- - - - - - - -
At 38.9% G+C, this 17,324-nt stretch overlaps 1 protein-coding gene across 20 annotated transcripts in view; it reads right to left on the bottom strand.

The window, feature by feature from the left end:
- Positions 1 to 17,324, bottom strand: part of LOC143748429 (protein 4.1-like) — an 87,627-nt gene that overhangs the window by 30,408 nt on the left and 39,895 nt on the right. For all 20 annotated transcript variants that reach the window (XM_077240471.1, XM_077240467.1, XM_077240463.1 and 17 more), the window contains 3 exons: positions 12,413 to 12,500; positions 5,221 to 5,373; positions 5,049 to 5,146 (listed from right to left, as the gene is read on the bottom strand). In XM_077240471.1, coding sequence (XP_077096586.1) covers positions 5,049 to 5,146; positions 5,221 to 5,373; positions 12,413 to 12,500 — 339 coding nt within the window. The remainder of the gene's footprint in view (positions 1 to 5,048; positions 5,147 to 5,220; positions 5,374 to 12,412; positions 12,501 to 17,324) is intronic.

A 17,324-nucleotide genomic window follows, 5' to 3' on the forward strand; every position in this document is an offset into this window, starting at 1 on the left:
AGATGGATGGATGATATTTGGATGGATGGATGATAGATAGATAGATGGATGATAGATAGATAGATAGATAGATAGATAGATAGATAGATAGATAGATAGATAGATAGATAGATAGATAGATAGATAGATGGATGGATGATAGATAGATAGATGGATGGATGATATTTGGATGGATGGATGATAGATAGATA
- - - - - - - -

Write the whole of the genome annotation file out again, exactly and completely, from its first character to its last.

At 38.9% G+C, this 17,324-nt stretch overlaps 1 protein-coding gene across 20 annotated transcripts in view; it reads right to left on the bottom strand.

The window, feature by feature from the left end:
- Positions 1 to 17,324, bottom strand: part of LOC143748429 (protein 4.1-like) — an 87,627-nt gene that overhangs the window by 30,408 nt on the left and 39,895 nt on the right. For all 20 annotated transcript variants that reach the window (XM_077240471.1, XM_077240467.1, XM_077240463.1 and 17 more), the window contains 3 exons: positions 12,413 to 12,500; positions 5,221 to 5,373; positions 5,049 to 5,146 (listed from right to left, as the gene is read on the bottom strand). In XM_077240471.1, coding sequence (XP_077096586.1) covers positions 5,049 to 5,146; positions 5,221 to 5,373; positions 12,413 to 12,500 — 339 coding nt within the window. The remainder of the gene's footprint in view (positions 1 to 5,048; positions 5,147 to 5,220; positions 5,374 to 12,412; positions 12,501 to 17,324) is intronic.

A 17,324-nucleotide genomic window follows, 5' to 3' on the forward strand; every position in this document is an offset into this window, starting at 1 on the left:
AGATGGATGGATGATATTTGGATGGATGGATGATAGATAGATAGATGGATGATAGATAGATAGATAGATAGATAGATAGATAGATAGATAGATAGATAGATAGATAGATAGATAGATAGATAGATAGATGGATGGATGATAGATAGATAGATGGATGGATGATATTTGGATGGATGGATGATAGATAGATA